Virat Kohli’s 2016 with the willow, in the shortest format, has left cricket lovers gasping for breath and marveling at the brilliance of the right-hander’s ability to score runs, on a very consistent basis.
He smashed three fifties in the T20I series in Australia, followed it up consistently performing in the Asia Cup and was undoubtedly the best batsman in the World T20. That unbelievable form has carried onto the Indian Premier League (IPL) and with 677 runs from 11 matches so far, he is way ahead of everyone on the scoring list. The key word for Kohli remains consistency and only two scores of less than 20 in the ongoing IPL proves it.
His 677 runs includes three centuries (the first batsman to score three hundreds in a single IPL season) along with four half-centuries. Ironically until this year, Kohli didn’t have a single T20 hundred on his name, but he has raised his game in this shortest format so much that even he is a little bit shocked.
Over the last five months, the Delhi run-machine has been on a frenzied dash, rewriting one record after another. But Virat Kohli’s game is not just about breaking records – it’s all about the way he is destroying the bowlers at the moment. From Don Bradman to Sachin Tendulkar, cricket has witnessed many greats walk the length of its hallowed turf. But the only factor that separates Kohli from the others is his inability to fail. All of the cricketing greats would fail once in a while – their greatness lay in how they recovered from and vanished the failure marks. But Kohli remains a freak – he just cannot and does not fail.
Cricket is a game of incredibly thin margins. Things can, and often do, go wrong for no fault of the player. A batsman may hit the perfect shot but also hit it straight towards the fielder. A benign pitch may play a random trick and turn an innocent delivery into a lethal one. And of course, an umpire may come up with a wrong decision and cost the batsman his wicket.
Interestingly none of these things happen to Kohli. And it is not always because he is lucky – it is because he has put himself on a level where nothing seems to affect him anymore.
No settling in
Cricket followers often wax lyrical about the time-tested theory of batsmen settling in at the crease. Contemporary belief suggests that every batsman should give themselves a little bit of time to get comfortable at the start of their innings. This time is needed to acclimatize and assess the situation, understand the vagaries of the surface, sum up what the bowler is doing, and then play your shots accordingly.
Kohli both defies that wisdom and at the same time obeys it. The difference is that he approach to the settling-in process is a bit different. While other batsmen would want to pat their first few deliveries away, Kohli tries to assess the situation, but at the same time ensures the bowlers do not get a chance to build a rhythm.
You may not see him playing the most extravagant shots at the start of his innings, but he ensures that he gets the same number of runs, generally by running hard between the wickets to make sure the run flow never stops.
It may have something to do with his approach to the game, but from the first ball onward, Kohli remains switched on. There is no playing and missing, no half-hearted dabs or indecision. You will only find a fierce determination with the confidence of a man who knows what he is doing.
Once the initial few deliveries are put away, then he steps up a gear. By that stage, his strike rate is roaming around 100 or so, the platform is set to unleash the big shots. Unlike other big-hitters in the modern game who rely on brute force, Kohli doesn’t bother about those skills. In an interview just after the 2016 Asia Cup, he clarified that he did not have the power to play big shots. But he makes up for it not just by timing his shots perfectly, but also by demonstrating very precise placement.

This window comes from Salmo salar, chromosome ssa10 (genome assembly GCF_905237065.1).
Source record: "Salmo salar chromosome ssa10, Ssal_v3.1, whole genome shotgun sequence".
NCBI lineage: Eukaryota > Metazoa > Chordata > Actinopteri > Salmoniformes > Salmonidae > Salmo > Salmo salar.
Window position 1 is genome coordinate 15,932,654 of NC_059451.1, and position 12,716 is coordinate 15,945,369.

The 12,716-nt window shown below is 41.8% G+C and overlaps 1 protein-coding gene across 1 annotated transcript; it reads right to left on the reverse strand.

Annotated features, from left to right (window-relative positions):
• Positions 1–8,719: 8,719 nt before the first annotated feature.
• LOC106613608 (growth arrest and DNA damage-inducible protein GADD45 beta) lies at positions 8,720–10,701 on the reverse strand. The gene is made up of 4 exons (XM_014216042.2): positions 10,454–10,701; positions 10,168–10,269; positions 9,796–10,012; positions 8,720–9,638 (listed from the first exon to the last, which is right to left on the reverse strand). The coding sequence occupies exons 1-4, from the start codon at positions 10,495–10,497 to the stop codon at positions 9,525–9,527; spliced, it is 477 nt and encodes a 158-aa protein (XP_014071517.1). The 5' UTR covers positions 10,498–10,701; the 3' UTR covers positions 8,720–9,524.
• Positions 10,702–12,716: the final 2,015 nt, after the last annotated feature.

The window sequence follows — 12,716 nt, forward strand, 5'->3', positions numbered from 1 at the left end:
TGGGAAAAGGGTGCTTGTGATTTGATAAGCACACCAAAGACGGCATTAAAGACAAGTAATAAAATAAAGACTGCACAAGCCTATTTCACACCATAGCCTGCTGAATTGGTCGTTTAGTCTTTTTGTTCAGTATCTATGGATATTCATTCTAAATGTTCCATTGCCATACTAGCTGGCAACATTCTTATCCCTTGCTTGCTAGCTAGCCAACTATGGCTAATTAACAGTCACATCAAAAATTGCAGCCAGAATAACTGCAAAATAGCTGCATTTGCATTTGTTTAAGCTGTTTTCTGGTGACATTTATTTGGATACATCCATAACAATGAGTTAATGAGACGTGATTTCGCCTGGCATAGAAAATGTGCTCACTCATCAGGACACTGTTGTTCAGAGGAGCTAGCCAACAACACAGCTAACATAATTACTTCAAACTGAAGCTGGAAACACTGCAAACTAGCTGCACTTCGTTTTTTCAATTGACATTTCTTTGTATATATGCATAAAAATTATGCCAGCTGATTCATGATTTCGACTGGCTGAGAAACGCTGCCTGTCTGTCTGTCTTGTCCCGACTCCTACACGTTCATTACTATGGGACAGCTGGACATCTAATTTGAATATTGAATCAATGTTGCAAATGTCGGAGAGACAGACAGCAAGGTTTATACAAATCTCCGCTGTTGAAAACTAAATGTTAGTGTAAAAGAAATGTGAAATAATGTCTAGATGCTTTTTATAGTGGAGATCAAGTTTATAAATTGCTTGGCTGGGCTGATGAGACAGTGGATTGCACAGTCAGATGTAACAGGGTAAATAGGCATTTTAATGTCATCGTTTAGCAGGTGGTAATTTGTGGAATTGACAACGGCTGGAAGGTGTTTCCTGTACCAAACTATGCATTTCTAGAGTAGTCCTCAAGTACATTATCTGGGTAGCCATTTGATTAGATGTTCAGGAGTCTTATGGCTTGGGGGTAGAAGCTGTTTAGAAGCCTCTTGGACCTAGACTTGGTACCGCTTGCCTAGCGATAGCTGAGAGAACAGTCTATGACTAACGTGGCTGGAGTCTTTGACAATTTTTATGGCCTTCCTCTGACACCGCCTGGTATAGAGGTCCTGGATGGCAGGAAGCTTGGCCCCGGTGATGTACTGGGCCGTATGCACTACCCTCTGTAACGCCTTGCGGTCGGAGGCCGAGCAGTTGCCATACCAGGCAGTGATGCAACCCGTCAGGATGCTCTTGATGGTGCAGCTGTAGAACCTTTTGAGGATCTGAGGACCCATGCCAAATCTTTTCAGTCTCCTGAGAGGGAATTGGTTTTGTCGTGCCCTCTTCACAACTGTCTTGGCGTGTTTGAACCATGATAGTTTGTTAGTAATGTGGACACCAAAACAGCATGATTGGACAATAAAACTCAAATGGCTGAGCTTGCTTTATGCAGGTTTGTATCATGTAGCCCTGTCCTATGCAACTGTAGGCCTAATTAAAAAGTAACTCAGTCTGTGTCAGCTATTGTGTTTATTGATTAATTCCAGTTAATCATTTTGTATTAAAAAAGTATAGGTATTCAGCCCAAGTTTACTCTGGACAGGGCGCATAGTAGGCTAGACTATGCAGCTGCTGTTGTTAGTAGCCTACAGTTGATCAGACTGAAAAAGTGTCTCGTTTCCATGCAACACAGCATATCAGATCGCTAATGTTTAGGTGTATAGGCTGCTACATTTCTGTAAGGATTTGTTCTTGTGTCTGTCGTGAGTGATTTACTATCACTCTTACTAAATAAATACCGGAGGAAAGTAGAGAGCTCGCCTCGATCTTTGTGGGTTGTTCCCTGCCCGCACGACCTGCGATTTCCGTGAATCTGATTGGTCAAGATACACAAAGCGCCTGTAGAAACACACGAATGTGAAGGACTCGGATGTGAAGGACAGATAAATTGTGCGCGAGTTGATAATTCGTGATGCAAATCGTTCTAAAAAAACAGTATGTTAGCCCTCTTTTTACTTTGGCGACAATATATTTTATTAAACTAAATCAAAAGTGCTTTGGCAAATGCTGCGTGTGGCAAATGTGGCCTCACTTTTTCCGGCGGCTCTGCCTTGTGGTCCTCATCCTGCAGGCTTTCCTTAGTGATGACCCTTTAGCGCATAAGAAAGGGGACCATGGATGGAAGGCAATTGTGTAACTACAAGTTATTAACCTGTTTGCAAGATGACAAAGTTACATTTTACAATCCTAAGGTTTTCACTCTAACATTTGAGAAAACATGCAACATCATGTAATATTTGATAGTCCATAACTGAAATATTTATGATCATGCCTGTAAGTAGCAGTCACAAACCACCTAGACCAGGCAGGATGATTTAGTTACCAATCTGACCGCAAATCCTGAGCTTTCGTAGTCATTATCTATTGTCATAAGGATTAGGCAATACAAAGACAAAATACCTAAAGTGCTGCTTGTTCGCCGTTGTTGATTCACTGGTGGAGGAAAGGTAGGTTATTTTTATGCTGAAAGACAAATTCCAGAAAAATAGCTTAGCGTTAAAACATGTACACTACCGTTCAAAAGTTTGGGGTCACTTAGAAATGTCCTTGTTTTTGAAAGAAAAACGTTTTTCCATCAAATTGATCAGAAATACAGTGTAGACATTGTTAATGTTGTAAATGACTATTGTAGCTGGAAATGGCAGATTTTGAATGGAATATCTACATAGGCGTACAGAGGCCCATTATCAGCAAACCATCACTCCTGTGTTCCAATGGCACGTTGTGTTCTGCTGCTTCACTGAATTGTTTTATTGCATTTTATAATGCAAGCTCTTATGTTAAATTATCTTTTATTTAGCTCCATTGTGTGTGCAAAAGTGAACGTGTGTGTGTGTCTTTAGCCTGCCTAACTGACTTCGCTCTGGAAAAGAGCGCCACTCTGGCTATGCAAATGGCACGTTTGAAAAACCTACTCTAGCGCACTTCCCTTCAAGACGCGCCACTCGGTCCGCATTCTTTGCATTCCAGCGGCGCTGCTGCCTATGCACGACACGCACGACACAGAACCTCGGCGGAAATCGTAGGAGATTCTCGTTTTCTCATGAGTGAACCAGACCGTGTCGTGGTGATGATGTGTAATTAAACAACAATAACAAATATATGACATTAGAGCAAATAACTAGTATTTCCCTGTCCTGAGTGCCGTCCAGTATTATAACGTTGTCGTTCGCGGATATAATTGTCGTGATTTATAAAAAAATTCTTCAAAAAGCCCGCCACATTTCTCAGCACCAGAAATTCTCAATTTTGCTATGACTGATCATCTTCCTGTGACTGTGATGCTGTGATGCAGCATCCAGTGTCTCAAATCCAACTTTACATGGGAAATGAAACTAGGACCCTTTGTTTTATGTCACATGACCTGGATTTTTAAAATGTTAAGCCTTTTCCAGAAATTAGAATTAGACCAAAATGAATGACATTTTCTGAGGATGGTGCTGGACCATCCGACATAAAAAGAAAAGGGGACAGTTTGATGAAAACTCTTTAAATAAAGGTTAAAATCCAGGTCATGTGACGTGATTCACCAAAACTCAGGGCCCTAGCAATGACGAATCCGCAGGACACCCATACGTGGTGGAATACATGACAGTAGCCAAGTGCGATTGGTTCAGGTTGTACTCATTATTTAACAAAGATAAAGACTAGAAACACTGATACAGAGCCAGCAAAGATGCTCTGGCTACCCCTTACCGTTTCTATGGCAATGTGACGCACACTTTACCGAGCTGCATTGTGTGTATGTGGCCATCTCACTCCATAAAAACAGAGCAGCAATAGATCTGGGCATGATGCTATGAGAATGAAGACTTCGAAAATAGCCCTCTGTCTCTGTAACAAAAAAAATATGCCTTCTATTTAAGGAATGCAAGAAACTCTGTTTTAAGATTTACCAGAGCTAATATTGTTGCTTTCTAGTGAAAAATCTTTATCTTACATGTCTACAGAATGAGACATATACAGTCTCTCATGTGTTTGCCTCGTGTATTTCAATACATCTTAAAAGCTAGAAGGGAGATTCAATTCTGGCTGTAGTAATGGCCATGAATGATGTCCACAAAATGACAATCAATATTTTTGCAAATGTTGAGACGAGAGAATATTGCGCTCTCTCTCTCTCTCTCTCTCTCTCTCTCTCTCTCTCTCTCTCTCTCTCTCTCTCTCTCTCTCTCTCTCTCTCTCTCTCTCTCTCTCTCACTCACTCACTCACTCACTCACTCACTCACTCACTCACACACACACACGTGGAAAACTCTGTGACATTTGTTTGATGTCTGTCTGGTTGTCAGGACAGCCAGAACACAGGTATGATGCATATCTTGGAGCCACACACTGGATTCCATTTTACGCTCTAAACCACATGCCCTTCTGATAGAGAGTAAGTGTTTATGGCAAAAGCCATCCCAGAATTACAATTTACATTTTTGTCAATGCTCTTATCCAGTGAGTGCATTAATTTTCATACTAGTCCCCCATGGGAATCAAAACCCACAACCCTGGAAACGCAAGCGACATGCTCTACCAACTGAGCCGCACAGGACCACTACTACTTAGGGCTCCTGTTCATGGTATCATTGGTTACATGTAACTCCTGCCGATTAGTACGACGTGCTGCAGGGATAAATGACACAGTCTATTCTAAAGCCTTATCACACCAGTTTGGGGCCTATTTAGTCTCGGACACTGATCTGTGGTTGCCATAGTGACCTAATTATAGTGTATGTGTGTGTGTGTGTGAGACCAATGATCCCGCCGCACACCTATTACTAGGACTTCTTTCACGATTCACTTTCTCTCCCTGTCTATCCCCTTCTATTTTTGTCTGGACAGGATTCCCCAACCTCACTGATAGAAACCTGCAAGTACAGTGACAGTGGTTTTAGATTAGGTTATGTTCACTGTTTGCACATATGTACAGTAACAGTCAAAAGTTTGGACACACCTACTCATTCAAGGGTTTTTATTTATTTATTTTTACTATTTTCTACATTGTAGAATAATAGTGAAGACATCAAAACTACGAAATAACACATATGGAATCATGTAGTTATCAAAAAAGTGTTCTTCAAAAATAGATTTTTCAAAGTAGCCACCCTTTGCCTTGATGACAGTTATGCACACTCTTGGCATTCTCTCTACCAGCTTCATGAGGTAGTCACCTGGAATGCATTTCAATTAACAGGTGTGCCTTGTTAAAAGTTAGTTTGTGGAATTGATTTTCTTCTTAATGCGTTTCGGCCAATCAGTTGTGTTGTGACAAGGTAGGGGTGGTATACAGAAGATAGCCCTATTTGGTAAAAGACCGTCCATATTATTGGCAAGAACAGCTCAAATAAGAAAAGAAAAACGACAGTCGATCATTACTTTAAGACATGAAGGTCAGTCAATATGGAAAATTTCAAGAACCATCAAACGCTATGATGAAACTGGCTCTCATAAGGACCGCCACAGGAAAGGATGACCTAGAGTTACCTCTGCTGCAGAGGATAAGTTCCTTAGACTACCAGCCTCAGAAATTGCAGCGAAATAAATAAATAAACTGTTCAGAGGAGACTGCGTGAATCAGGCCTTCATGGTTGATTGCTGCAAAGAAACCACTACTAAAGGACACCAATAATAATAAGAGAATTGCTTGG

Placement over timing
Cricket, to some extent, gives less importance to the exact placement of the ball than the timing. However, every technically sound batsman knows placement is at least as important as timing. There is not much use of a perfectly timed cover drive if it goes straight to the fielder for no run.
What Kohli does at his best is bisect the gaps between the fielders and bisect them at will. His boundaries through backward point are a perfect example of this: he rolls his wrists to yorkers delivered outside the off stump to make sure they are directed towards the point boundary instead of the more squarish cover boundary. At the latter stages of an innings, captains invariably place a fielder on the cover boundary and Kohli manages to exploit that by beating the fielder.
All these tactics are used for deliveries which are on the mark. Unlike Kohli though, most of those bowling at him are human and invariably tend to slip up at some point. And when they falter, Kohli takes full advantage. If it is short, it is pulled away, most likely for an exceptionally well-timed and well-placed six. If it is on his legs, the ball will whip through, yet again perfectly placed, in the gaps. There are no cute dabs or paddle scoops from the 27-year-old – it seems as if he does not require them as his conventional textbook game does the job.
Make no mistake, he will only get better. Most batsmen who enjoy bright starts to their career are soon found out as bowlers start focusing on their weaknesses, but Kohli’s longevity lies in the fact that he has no perceptible weakness. He was beaten by the moving ball outside off stump in England last summer, but has worked quite hard on it and has now turned it into his strength. The bouncer does not affect him, nor does spin. If he continues in this vein, bowlers will have every reason to worry.
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